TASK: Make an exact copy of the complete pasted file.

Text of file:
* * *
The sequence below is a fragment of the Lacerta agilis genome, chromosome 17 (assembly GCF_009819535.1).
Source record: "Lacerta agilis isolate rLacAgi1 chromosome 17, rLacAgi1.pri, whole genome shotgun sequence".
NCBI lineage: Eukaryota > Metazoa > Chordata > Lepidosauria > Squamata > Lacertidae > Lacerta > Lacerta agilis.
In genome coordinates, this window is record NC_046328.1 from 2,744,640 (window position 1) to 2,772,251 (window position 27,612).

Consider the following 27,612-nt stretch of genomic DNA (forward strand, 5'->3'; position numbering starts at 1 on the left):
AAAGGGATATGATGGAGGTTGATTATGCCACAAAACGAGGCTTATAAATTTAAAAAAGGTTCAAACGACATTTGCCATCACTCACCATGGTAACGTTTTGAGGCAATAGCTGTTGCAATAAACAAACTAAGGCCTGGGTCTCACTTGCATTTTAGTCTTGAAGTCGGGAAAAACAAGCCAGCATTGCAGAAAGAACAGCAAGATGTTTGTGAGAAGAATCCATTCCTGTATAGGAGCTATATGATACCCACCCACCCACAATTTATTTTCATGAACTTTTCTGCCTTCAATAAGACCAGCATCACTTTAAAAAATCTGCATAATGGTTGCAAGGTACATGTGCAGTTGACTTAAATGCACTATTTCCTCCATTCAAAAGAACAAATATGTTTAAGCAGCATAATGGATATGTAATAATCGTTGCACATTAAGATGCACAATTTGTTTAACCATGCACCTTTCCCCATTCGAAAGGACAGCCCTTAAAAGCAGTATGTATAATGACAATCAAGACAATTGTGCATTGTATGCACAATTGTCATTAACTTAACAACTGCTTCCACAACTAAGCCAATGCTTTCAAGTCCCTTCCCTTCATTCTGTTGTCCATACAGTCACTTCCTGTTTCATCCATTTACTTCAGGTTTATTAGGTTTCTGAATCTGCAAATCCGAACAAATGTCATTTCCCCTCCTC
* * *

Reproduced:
The sequence below is a fragment of the Lacerta agilis genome, chromosome 17 (assembly GCF_009819535.1).
Source record: "Lacerta agilis isolate rLacAgi1 chromosome 17, rLacAgi1.pri, whole genome shotgun sequence".
NCBI lineage: Eukaryota > Metazoa > Chordata > Lepidosauria > Squamata > Lacertidae > Lacerta > Lacerta agilis.
In genome coordinates, this window is record NC_046328.1 from 2,744,640 (window position 1) to 2,772,251 (window position 27,612).

Consider the following 27,612-nt stretch of genomic DNA (forward strand, 5'->3'; position numbering starts at 1 on the left):
AAAGGGATATGATGGAGGTTGATTATGCCACAAAACGAGGCTTATAAATTTAAAAAAGGTTCAAACGACATTTGCCATCACTCACCATGGTAACGTTTTGAGGCAATAGCTGTTGCAATAAACAAACTAAGGCCTGGGTCTCACTTGCATTTTAGTCTTGAAGTCGGGAAAAACAAGCCAGCATTGCAGAAAGAACAGCAAGATGTTTGTGAGAAGAATCCATTCCTGTATAGGAGCTATATGATACCCACCCACCCACAATTTATTTTCATGAACTTTTCTGCCTTCAATAAGACCAGCATCACTTTAAAAAATCTGCATAATGGTTGCAAGGTACATGTGCAGTTGACTTAAATGCACTATTTCCTCCATTCAAAAGAACAAATATGTTTAAGCAGCATAATGGATATGTAATAATCGTTGCACATTAAGATGCACAATTTGTTTAACCATGCACCTTTCCCCATTCGAAAGGACAGCCCTTAAAAGCAGTATGTATAATGACAATCAAGACAATTGTGCATTGTATGCACAATTGTCATTAACTTAACAACTGCTTCCACAACTAAGCCAATGCTTTCAAGTCCCTTCCCTTCATTCTGTTGTCCATACAGTCACTTCCTGTTTCATCCATTTACTTCAGGTTTATTAGGTTTCTGAATCTGCAAATCCGAACAAATGTCATTTCCCCTCCTC